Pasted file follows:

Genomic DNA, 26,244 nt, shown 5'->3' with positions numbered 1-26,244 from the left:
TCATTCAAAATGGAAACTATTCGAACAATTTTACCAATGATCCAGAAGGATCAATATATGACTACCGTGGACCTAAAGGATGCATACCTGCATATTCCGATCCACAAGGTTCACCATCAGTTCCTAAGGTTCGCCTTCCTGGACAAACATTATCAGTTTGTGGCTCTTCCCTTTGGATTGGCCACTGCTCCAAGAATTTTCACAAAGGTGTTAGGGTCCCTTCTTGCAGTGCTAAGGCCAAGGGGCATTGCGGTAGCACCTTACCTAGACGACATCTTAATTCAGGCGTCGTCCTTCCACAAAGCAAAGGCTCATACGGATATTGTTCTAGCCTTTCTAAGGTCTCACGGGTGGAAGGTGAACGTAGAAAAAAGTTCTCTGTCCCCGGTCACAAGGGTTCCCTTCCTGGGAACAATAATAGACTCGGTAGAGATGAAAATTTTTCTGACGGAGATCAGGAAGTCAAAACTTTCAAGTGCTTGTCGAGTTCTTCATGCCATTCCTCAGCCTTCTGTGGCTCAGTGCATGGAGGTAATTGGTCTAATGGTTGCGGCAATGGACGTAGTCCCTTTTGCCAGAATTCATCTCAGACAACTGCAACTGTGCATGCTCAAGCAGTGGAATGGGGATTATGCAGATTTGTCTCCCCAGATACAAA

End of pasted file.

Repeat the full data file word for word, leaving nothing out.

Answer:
Genomic DNA, 26,244 nt, shown 5'->3' with positions numbered 1-26,244 from the left:
TCATTCAAAATGGAAACTATTCGAACAATTTTACCAATGATCCAGAAGGATCAATATATGACTACCGTGGACCTAAAGGATGCATACCTGCATATTCCGATCCACAAGGTTCACCATCAGTTCCTAAGGTTCGCCTTCCTGGACAAACATTATCAGTTTGTGGCTCTTCCCTTTGGATTGGCCACTGCTCCAAGAATTTTCACAAAGGTGTTAGGGTCCCTTCTTGCAGTGCTAAGGCCAAGGGGCATTGCGGTAGCACCTTACCTAGACGACATCTTAATTCAGGCGTCGTCCTTCCACAAAGCAAAGGCTCATACGGATATTGTTCTAGCCTTTCTAAGGTCTCACGGGTGGAAGGTGAACGTAGAAAAAAGTTCTCTGTCCCCGGTCACAAGGGTTCCCTTCCTGGGAACAATAATAGACTCGGTAGAGATGAAAATTTTTCTGACGGAGATCAGGAAGTCAAAACTTTCAAGTGCTTGTCGAGTTCTTCATGCCATTCCTCAGCCTTCTGTGGCTCAGTGCATGGAGGTAATTGGTCTAATGGTTGCGGCAATGGACGTAGTCCCTTTTGCCAGAATTCATCTCAGACAACTGCAACTGTGCATGCTCAAGCAGTGGAATGGGGATTATGCAGATTTGTCTCCCCAGATACAAA